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EFL for Military

 
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Jeddah Aquanaut



Joined: 08 Aug 2005
Posts: 2

PostPosted: Mon Aug 08, 2005 7:11 pm    Post subject: EFL for Military Reply with quote

I teach EFL to Saudi military personnel in Jeddah. Students need to learn English for the purpose of understanding instruction in follow-on training in their specific air defense M.O.S. They will not be attending university abroad; they do not need EAP. They need technical English that will help them understand later training. Many people in the company resist this fact, prefering to use the same old notional-functional curriculum that has been used for ages. A curriculum that does little to give them the pre-tech knowledge needed. I have a number of years experience here, and a knowledge of military EFL students' needs. How do I continue to push for what I feel to be the way to go, when often I feel that I'm just hitting my head against the wall? Also, anyone out there who also teaches EFL to military students? I'd be interested in ideas, materials, resources, and any curriculum/texts out there. Thanks...
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Juncopartner



Joined: 10 Oct 2005
Posts: 2
Location: France

PostPosted: Mon Oct 10, 2005 2:22 pm    Post subject: Reply with quote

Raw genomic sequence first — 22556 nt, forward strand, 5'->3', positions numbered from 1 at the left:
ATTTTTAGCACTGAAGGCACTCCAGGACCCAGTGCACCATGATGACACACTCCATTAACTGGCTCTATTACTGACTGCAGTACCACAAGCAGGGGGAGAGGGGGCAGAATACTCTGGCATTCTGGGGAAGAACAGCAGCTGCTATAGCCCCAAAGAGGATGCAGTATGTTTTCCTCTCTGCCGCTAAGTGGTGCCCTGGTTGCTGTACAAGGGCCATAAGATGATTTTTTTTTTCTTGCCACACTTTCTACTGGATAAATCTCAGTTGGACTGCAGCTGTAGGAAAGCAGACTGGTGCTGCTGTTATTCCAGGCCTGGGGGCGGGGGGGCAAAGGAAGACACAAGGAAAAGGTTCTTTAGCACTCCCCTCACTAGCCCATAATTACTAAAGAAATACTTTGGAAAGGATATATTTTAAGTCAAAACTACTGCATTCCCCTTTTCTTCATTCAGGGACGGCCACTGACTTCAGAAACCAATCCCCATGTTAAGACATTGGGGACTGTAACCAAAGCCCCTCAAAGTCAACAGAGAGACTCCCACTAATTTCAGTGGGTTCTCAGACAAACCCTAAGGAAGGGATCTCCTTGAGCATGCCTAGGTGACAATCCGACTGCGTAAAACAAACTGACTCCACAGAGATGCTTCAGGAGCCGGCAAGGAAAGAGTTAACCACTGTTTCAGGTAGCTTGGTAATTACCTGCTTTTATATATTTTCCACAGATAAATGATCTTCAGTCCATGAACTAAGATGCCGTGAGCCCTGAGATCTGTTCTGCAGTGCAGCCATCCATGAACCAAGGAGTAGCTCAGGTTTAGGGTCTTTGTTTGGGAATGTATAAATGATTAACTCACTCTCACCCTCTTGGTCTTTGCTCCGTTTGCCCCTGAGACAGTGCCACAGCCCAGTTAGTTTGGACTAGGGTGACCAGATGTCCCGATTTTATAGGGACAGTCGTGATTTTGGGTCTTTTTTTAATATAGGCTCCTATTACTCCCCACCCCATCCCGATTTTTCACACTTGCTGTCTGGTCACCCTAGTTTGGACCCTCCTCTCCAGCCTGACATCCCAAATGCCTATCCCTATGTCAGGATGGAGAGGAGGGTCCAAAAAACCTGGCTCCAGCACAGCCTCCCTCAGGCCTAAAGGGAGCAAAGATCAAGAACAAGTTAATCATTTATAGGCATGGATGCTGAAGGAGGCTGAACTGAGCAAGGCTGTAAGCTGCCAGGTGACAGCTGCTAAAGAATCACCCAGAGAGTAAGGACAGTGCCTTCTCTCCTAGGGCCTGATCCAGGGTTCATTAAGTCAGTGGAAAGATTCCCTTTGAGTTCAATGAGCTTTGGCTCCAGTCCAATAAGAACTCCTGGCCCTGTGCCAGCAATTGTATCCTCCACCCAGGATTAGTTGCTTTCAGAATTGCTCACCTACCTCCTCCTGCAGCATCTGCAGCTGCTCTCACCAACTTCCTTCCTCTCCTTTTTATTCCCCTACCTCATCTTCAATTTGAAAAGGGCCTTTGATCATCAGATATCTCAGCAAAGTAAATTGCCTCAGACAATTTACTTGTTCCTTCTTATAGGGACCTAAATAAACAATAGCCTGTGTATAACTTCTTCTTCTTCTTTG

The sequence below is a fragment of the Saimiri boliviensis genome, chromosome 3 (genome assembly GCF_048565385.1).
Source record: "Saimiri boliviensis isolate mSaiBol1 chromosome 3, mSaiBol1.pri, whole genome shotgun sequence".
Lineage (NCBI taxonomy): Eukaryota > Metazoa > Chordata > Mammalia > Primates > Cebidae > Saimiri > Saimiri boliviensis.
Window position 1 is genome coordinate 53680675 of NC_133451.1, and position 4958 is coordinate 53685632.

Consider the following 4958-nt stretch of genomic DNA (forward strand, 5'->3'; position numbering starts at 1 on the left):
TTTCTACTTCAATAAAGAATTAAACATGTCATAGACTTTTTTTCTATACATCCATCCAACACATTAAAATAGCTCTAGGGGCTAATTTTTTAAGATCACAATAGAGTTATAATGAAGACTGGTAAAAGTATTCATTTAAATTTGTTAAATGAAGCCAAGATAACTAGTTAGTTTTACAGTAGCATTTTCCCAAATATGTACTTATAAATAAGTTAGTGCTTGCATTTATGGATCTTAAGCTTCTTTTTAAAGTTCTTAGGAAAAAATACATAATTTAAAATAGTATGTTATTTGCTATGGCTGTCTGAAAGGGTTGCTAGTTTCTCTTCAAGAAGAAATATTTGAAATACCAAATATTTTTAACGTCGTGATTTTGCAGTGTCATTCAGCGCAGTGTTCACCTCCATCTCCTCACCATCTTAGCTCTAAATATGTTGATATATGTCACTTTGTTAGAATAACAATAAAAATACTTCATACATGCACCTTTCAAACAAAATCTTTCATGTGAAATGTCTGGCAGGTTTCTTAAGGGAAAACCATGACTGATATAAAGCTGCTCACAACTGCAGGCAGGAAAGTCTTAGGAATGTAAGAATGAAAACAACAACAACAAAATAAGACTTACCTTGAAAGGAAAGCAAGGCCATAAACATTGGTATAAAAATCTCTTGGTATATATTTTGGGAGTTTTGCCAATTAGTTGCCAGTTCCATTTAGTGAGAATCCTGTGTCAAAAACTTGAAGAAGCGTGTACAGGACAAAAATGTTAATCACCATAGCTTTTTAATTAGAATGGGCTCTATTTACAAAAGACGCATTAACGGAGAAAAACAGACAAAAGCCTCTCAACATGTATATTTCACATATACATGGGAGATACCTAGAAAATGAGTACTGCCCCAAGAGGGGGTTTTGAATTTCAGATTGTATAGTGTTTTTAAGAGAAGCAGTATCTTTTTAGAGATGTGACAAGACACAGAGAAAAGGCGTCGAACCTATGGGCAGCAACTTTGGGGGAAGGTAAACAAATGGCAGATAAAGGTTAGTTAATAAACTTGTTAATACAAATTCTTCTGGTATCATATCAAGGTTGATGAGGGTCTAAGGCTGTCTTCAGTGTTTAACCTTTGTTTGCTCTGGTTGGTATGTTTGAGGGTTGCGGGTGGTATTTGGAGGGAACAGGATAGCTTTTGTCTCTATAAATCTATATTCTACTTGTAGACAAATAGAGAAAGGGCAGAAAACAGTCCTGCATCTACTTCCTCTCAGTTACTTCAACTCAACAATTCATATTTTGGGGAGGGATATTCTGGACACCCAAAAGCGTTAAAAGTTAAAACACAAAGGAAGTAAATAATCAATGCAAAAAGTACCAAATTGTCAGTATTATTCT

Ah so it is you who is teaching in Jeddah. I saw the ad a few months ago.

I've just started teaching military english and I'd be happy to share my experiences, although the officers I teach to are not cadets, but staff officers at bde and div CPs.

With field grade ranks, my colleague and I spend most of our time on the MDMP and orders cycle. That is we propose situations along with a few lexis exercises to make it comprensible and then we get down to writing FRAGOs. That's the heart of what we call the "officers'" course.

With junior officers and NCOs, we concentrate on basic military lexis within their MOSes. I do try to do as much situational training as possible. We do a patrol situation, along with oral orders. We do a VCP situation (or my colleague does, as he has a lot of experience doing the real thing). I do a direction finding game with a map of downtown Mogadishu, etc.

The direction we're moving in is to set up an ongoing MapEx for our client units, using current events from their AOIs to generate situations. Eventually I want the officer group writing FRAGOs to the junior officer group. I have one of the British LNOs lined up to play OPFOR. Eventually we'll have a full blown wargame to generate situations.

Now, I suspect this is a very different kettle of fish from your air defenders. Certainly there's a lot of jargo a technical field like that has to drink in--so hit the field manuals. The American manual of arms isn't difficult to find on the interent and it is also public domain. I often teach directly out of FM101-5-1, the graddaddy of all US jargon references. Let me ask you a question: what is your troops' greatest *operational* anxiety about English?

Cheers,
JP
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